So you want to be a video game programmer? – part 2 – Specs


There are a couple of broad categories of programmers working on video game teams. If programmer is your player class, then the following types are your spec. Programmers are all warlocks and mages so instead of “demonology” or “frost” you can choose from below. (NOTE: if you don’t get this joke, you don’t play enough video games) This is the real world however, and many programmers dual (or even triple) spec — i.e. they handle multiple specialties.

1. Gameplay programmer. Programs enemies, characters, interfaces, gameplay setups etc. Probably also does things like AI and collision detection. These programmers are sometimes a little less hardcore technical than some of the other types, but this is the sub-field where the most “art” and experience are often required. Learning how to make a character’s control feel good is not something you can read about in Knuth. It takes the right kind of creative personality and a lot of trial and error. In a lot of ways, this is the heart and soul of game programming, the spec that truly differentiates us from the more engineering programming disciplines.

2. Tools programmer. Works on the extensive tools pipeline that all games have. This is the only branch of game programming where you don’t absolutely have to know and breathe video games inside and out, and it’s a little closer to mainstream applications programming. That being said, life at most video game companies is so intense, you better love them. Tools programmers tend to be very good at practical algorithms, data processing, etc. For some reason, perhaps because it’s more “behind the scenes” this spec is often viewed as less glamourous and there are fewer programmers who want to go into it.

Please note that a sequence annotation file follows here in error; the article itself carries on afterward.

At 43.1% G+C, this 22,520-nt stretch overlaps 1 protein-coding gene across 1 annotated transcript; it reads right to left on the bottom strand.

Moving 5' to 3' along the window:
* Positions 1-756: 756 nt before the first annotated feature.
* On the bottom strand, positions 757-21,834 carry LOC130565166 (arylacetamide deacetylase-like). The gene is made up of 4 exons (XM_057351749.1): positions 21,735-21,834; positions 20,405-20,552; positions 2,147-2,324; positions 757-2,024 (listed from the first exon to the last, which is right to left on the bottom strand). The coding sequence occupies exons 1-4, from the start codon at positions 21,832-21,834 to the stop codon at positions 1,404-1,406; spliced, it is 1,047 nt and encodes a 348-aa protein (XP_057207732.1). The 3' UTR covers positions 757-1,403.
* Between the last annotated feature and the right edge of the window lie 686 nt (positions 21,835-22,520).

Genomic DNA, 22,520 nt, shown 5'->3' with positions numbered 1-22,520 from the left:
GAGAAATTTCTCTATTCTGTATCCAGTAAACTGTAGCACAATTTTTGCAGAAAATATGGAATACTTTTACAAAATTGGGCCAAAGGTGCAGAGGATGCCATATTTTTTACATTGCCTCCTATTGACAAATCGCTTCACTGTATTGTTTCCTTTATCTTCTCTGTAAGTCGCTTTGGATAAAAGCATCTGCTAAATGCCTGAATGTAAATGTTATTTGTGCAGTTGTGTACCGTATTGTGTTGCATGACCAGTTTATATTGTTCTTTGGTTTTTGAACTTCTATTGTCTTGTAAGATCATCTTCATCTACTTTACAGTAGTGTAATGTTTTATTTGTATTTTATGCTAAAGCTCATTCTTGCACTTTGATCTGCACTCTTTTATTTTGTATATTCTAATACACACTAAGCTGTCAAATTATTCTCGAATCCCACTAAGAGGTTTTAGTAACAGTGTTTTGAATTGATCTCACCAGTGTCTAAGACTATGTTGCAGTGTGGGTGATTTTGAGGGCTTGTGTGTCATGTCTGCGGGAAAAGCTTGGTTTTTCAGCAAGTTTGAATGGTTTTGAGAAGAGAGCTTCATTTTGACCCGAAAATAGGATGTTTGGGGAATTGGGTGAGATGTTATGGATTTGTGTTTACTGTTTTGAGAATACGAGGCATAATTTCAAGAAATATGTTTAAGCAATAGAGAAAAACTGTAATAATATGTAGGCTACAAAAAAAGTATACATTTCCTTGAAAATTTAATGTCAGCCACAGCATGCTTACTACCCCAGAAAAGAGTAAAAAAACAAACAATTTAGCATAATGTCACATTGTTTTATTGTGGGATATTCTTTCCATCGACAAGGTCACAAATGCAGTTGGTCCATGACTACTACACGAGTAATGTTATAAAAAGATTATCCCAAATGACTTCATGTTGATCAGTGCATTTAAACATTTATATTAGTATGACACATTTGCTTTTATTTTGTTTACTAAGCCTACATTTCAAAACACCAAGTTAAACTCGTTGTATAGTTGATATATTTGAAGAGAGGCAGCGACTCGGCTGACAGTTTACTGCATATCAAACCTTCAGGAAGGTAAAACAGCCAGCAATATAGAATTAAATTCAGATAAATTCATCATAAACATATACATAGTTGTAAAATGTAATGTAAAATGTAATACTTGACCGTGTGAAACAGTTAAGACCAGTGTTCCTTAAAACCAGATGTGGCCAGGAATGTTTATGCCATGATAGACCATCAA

3. Sound programmer. A very specific niche. Here you have to not only know how to program well, but you have to care about the esoteric field of sound. You need the kind of ear that can tell if there is a one sample glitch in some audio loop, and you need to care if the 3D audio spatialization is off or the sound field isn’t balanced. This is often a fairly low level area as audio programming is often done on DSPs.

4. Collision programmer. This is a really specific spec, and often overlaps with Graphics because it involves totally intense amounts of math. You better have taken BC calculus in tenth grade and thought “diffy-q” was the coolest class ever if you want to go into this.